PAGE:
stances, not merely a small group of individuals. the community. However, after making progress with
It is important to remember that participants display community development, this ‘external’ dependence must
different types of reactions. Some people respond more to also be considered as a vulnerability to be overcome. When
specific issues, while others become observers. On other this is done, the community’s development will move
issues, these same people may become active in the discus- towards long-term sustainability.

6Ravi Jayakaran

The WWVA of
‘Kam’ village
in Lao PDR

Photo: R. Jayakaran

Using the information ties will result in the community becoming dependent on
After the WWVA has been carried out and analysed, the next the development agency.
stage is to work on reducing vulnerabilities and building the • The first steps are to identify the greatest vulnerabilities that
capacities of the community’s survival strategy. Some simple the community encounters. The vulnerability with the
important principles to follow are: highest number of seeds should be the first development
• Just building capacities without reducing vulnerabilities will priority followed by the next highest, and so on.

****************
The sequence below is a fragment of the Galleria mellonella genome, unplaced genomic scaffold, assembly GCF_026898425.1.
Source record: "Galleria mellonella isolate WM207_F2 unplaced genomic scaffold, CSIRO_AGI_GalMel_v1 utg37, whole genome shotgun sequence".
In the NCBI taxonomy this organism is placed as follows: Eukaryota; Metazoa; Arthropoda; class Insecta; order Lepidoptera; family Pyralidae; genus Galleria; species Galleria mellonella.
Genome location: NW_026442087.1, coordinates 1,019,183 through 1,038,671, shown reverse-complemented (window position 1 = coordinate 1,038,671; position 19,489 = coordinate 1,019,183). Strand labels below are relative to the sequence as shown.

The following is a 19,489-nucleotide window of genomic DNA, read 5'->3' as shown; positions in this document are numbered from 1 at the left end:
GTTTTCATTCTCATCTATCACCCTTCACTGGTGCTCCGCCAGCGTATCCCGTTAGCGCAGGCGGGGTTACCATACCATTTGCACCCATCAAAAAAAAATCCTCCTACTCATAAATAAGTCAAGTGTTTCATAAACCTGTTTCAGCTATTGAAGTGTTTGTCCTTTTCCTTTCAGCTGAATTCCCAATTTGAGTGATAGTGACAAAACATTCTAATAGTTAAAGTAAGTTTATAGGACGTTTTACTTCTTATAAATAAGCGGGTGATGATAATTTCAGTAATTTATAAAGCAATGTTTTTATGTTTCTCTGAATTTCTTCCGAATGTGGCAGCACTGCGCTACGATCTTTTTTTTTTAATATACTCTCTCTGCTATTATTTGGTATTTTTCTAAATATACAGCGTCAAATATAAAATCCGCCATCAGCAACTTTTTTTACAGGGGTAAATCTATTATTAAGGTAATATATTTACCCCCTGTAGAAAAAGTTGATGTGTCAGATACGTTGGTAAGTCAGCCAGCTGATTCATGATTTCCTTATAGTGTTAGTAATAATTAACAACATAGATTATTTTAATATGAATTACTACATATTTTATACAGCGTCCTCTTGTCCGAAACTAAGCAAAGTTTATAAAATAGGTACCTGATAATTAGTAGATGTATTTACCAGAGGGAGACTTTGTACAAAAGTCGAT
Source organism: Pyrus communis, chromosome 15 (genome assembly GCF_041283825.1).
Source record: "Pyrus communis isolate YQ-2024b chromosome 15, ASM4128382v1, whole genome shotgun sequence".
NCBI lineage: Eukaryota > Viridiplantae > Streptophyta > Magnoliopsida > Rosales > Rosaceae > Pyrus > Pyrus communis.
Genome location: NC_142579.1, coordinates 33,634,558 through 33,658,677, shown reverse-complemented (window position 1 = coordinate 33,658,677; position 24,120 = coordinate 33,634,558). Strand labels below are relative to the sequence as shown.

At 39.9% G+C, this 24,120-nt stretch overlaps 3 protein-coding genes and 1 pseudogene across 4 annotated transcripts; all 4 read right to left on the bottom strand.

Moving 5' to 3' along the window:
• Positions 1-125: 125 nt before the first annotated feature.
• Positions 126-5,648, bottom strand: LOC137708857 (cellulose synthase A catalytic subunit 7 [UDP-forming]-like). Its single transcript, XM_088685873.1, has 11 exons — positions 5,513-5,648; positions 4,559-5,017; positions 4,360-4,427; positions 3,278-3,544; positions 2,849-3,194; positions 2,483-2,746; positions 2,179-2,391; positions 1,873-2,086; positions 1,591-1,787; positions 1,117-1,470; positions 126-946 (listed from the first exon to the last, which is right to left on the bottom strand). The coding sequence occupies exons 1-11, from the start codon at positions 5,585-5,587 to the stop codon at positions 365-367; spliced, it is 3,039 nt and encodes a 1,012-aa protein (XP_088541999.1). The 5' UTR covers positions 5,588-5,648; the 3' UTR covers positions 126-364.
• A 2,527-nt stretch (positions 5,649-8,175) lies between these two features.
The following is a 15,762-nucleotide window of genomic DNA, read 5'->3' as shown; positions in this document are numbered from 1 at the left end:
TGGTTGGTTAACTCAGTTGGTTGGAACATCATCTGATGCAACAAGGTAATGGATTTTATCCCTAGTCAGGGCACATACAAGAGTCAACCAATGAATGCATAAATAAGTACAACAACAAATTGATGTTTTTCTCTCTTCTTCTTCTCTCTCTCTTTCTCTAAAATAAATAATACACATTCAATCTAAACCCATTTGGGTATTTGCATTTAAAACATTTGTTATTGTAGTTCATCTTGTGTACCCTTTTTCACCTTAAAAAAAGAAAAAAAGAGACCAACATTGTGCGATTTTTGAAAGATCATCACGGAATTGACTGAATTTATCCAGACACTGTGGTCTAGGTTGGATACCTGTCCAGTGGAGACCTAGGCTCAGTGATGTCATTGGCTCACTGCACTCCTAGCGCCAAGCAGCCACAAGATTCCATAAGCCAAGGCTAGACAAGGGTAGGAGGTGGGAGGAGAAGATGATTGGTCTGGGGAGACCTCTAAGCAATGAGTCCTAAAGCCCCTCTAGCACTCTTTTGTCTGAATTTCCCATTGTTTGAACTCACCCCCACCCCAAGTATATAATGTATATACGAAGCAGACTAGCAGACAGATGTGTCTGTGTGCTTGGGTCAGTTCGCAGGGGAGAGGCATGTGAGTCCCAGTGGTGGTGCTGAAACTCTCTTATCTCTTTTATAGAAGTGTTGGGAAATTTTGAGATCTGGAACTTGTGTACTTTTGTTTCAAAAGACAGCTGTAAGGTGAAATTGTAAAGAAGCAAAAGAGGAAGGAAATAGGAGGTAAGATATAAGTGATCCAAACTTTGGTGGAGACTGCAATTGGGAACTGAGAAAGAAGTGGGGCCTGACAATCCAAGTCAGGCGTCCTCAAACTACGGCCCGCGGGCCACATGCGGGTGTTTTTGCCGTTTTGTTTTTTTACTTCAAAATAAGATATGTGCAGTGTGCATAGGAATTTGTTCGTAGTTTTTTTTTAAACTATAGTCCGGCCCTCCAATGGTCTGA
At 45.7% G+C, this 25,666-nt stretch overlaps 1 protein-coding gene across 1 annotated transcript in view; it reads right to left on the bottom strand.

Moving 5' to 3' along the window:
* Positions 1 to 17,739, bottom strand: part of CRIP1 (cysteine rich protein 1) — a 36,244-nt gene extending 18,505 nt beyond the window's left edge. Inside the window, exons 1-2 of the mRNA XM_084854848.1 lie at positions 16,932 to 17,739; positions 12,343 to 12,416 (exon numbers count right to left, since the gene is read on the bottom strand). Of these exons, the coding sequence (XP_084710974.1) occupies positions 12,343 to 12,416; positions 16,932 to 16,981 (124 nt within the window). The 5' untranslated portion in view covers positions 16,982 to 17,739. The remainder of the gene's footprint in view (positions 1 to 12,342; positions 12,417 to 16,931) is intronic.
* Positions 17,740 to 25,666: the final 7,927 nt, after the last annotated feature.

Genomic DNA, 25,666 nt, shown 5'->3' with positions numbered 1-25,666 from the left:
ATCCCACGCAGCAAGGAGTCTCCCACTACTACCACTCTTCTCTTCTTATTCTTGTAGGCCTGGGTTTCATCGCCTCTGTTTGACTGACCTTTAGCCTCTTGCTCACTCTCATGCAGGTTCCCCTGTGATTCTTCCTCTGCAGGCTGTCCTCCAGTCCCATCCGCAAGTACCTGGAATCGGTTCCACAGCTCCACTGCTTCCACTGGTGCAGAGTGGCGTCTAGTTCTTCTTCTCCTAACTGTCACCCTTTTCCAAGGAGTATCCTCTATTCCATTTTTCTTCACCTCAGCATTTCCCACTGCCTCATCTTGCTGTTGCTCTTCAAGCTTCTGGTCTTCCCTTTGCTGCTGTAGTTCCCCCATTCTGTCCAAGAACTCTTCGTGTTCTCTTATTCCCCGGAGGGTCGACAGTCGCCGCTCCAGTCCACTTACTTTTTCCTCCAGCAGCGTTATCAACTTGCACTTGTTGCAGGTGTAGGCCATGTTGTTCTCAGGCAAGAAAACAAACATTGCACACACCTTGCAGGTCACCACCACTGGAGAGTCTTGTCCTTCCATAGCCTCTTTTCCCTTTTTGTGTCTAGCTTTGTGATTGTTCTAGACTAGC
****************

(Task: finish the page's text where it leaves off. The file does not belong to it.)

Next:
result in frustration for the community, because the vulner- After preparing the development priority list, carry out a
abilities will remain and continue to be a hindrance. stakeholder analysis for each issue within the community.
• But, just removing vulnerabilities without building capaci- After identifying the main stakeholders involved, look at the

Wholistic worldview analysis: understanding community realities

capacities and vulnerabilities of each of them. Then identify “By studying the WWVA, we can

the interventions required for ‘building capacity’ and ‘reduc-
ing vulnerability’ for each stakeholder in helping to overcome understand what the community does to
that vulnerability. survive in its environment, and the type of
These become programme activities, which can then be challenges, problems and uncertainties it
combined under the ‘outputs’ they will generate. These in
turn can be grouped together under the impact that they faces and its ability to cope with these”
will produce. This information can be put on a logframe,
and will be entirely community planned, and community
owned. Planning using the WWVA tool can be done at a • comparative community poverty profile for comparison